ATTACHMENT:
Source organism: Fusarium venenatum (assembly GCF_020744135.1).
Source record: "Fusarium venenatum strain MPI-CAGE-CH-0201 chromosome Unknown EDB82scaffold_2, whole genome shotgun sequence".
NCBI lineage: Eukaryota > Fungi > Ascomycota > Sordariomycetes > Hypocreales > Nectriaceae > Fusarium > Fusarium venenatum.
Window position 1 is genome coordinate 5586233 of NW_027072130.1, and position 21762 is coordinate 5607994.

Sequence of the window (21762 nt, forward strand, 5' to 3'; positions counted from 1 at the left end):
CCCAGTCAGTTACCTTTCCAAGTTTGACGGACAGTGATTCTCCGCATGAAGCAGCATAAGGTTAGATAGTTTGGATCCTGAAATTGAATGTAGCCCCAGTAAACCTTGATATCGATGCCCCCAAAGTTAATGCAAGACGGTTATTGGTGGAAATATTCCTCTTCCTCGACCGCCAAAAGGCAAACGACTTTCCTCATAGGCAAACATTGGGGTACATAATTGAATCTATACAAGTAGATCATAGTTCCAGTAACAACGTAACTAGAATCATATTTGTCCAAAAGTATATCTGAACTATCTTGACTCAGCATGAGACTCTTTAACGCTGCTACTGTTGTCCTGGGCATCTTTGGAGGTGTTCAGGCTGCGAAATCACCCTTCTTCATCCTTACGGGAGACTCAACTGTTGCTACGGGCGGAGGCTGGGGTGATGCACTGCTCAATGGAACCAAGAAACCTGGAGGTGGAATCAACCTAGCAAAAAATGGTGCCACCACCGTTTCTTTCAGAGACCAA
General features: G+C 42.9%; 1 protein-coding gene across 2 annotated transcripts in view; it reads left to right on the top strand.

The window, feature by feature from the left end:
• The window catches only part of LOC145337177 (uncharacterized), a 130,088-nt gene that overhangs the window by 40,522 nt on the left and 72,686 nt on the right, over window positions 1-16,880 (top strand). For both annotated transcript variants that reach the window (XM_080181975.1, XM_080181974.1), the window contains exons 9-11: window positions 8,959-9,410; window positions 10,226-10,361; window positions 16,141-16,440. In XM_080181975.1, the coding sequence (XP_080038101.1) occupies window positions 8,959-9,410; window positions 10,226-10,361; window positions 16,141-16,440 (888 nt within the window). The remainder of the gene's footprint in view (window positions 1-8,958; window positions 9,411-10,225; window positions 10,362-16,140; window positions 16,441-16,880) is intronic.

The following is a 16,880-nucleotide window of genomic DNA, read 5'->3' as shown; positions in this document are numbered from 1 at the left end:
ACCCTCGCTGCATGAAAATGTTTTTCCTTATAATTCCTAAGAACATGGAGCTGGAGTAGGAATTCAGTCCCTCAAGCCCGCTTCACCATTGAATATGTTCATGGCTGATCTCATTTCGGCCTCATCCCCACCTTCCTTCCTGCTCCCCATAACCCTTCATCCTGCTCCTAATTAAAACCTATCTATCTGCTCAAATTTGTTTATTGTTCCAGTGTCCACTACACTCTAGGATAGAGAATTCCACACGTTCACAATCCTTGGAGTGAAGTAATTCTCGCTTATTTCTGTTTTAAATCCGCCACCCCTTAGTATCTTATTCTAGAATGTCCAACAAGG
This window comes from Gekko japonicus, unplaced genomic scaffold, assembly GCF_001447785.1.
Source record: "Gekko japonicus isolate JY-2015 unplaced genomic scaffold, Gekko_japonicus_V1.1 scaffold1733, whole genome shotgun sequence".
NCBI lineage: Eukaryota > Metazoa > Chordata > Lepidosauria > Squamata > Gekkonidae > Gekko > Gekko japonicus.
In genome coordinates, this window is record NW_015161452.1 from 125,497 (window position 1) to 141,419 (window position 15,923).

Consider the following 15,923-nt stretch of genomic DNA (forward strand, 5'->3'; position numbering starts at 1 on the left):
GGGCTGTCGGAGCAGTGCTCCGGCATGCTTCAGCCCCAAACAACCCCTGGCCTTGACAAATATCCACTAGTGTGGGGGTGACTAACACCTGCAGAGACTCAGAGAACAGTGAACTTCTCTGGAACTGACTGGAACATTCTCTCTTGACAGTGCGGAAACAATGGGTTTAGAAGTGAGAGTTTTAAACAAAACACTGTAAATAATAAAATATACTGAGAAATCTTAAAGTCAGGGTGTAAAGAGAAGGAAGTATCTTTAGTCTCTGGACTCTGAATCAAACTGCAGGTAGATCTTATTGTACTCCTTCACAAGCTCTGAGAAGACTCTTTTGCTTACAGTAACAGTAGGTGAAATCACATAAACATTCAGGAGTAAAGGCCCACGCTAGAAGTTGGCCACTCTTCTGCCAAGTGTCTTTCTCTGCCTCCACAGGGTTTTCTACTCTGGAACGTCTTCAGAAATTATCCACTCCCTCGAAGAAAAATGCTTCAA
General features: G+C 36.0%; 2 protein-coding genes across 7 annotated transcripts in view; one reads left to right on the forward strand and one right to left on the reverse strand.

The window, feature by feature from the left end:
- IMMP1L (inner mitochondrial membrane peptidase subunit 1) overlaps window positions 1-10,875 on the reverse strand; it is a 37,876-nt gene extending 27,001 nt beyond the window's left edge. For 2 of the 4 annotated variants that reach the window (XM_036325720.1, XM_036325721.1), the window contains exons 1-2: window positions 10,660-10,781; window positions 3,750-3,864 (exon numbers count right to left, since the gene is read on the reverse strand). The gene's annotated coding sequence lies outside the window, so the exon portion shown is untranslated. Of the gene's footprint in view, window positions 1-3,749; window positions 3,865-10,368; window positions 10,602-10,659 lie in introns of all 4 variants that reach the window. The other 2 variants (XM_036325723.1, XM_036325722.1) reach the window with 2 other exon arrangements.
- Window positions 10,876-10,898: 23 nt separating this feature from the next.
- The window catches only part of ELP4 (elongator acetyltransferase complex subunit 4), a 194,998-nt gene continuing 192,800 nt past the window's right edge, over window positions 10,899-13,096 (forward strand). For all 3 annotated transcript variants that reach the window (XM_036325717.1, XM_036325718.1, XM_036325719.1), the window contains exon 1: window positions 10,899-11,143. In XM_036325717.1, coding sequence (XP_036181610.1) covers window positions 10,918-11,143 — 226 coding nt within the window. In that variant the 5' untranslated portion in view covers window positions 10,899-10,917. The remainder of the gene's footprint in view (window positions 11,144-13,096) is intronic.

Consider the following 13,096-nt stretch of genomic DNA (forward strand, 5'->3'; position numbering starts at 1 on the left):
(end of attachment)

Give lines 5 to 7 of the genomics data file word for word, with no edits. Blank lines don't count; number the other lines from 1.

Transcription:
Sequence of the window (21762 nt, forward strand, 5' to 3'; positions counted from 1 at the left end):
CCCAGTCAGTTACCTTTCCAAGTTTGACGGACAGTGATTCTCCGCATGAAGCAGCATAAGGTTAGATAGTTTGGATCCTGAAATTGAATGTAGCCCCAGTAAACCTTGATATCGATGCCCCCAAAGTTAATGCAAGACGGTTATTGGTGGAAATATTCCTCTTCCTCGACCGCCAAAAGGCAAACGACTTTCCTCATAGGCAAACATTGGGGTACATAATTGAATCTATACAAGTAGATCATAGTTCCAGTAACAACGTAACTAGAATCATATTTGTCCAAAAGTATATCTGAACTATCTTGACTCAGCATGAGACTCTTTAACGCTGCTACTGTTGTCCTGGGCATCTTTGGAGGTGTTCAGGCTGCGAAATCACCCTTCTTCATCCTTACGGGAGACTCAACTGTTGCTACGGGCGGAGGCTGGGGTGATGCACTGCTCAATGGAACCAAGAAACCTGGAGGTGGAATCAACCTAGCAAAAAATGGTGCCACCACCGTTTCTTTCAGAGACCAA
General features: G+C 42.9%; 1 protein-coding gene across 2 annotated transcripts in view; it reads left to right on the top strand.